This past Monday, I called a dermatologist’s office here in Quito. I was terrified. Speaking Spanish is already scary, but over the phone? I hate calling to make appointments in the States where I can speak English! But, as I mentioned, I’ve been watching old Call the Midwife episodes, and in one scene, one of the midwives is terrified to do her first solo birth. She knows that if she makes a mistake, a baby or mother could die. So when I started dialing that Ecuadorian phone number, I told myself, “NO ONE IS GOING TO DIE IF YOU MESS UP YOUR SPANISH.” And that made things a lot easier. Thank you, Call the Midwife.

But after I successfully made my appointment and got off the phone, I felt transcendent. I could fly! I could do anything! Silly, I know, but it sure put me in a happy mood.

So there you have it: a great way to deal with grief is to move to a country where you don’t know the language well and make an appointment over the phone. Let me know how it goes for you.

Until then, tuck your legs up on the couch and read a book. Or watch some BBC and have a little cry. Preferably with someone you love. Happy grieving, Friends.

I think my favorite part of this 17-year-old photo is that white-knuckled GRIP my mom has on my arm. Fierce is the love my mom had for me.

I’ve Had an Accident. So May You All.

I always thought it was what I wanted: to be loved and admired. Now I think perhaps I’d like to be known.

The Nightingale, Kristin Hannah

Listen 8:09

Never have I resonated with this more than now. (OK, well, maybe with the exception of middle school because that was a complete nightmare of no one knowing anyone.)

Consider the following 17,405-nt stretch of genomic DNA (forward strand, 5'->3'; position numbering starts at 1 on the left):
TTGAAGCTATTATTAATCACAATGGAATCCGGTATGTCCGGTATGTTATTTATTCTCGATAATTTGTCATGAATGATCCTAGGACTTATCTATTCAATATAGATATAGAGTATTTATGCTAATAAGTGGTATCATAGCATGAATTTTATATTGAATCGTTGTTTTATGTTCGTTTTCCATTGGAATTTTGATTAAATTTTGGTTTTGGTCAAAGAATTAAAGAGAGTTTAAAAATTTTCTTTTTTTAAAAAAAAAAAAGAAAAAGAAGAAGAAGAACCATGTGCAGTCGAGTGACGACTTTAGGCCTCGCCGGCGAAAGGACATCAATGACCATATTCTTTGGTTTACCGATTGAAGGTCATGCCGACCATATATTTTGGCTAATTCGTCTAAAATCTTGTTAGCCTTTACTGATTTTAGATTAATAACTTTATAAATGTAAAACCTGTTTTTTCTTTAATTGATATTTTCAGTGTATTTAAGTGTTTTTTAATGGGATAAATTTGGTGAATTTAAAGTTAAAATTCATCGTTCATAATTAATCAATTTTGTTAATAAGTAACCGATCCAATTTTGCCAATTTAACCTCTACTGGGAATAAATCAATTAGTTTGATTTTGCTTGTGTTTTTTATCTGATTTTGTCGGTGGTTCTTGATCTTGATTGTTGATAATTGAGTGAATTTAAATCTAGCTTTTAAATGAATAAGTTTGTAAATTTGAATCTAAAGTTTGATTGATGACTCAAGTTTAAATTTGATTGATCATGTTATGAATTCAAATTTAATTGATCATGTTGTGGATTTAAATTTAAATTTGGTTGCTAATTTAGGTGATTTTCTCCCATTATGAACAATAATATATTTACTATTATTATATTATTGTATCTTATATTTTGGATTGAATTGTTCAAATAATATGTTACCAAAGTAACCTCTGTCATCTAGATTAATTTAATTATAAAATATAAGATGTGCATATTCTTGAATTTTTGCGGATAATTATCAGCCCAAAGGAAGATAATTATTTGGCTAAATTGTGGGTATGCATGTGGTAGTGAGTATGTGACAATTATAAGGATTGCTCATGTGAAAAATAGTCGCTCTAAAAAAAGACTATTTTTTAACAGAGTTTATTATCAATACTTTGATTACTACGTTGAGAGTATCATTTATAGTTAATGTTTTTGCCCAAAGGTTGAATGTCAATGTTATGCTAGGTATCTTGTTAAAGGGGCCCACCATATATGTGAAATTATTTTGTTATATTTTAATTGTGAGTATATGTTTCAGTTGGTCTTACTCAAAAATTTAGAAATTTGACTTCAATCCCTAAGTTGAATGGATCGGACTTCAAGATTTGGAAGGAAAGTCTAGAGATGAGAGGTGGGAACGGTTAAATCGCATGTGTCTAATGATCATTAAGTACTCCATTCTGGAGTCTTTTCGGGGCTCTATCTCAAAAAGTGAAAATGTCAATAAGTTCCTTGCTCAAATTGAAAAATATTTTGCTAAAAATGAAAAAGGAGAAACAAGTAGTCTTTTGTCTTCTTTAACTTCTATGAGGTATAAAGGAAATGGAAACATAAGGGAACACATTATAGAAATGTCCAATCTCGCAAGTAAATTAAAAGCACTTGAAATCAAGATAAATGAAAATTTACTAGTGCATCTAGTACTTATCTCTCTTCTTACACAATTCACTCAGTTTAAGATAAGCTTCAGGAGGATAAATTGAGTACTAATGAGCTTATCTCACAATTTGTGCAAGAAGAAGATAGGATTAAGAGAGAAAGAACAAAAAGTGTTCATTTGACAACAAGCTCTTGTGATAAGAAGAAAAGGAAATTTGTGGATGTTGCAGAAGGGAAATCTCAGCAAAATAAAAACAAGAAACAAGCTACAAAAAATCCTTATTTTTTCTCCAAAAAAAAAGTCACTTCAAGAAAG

I left a great job teaching English literature at a school where I was loved and admired and known by students and teachers.

I moved to another country where I barely know how to communicate with other humans.

I am now a stay-at-home Zoom Mom.

Ah, how the mighty have fallen.

So I’m at home a lot these days. And Quito has just mandated stay-at-home orders for the next four weekends. I am not in a classroom, I am not teaching, I am not making lesson plans, I am not pestering my students about what books they’re reading. As a teacher, I am not known here. At all. I feel like I’ve lost part of my identity. But while I am sad that people here don’t know me and the skills I bring to the table, something exciting is happening.

I am learning new things. New doors are opening for me. Dormant skills are bubbling to the surface. Dare I say, I am getting to know myself better. And while it’s great to feel known by others, it’s also great to know yourself.

It’s funny that we float through life just assuming we know all there is to know about ourselves. We are the only ones with full access to our own brains, after all. But it’s scary how easy it is to simply flip off the switch, darkening most of that mass inside our skulls.

I have to stop and wonder what we’re missing here. If we don’t know ourselves, how are others supposed to know us? And don’t we desperately want to be known by others?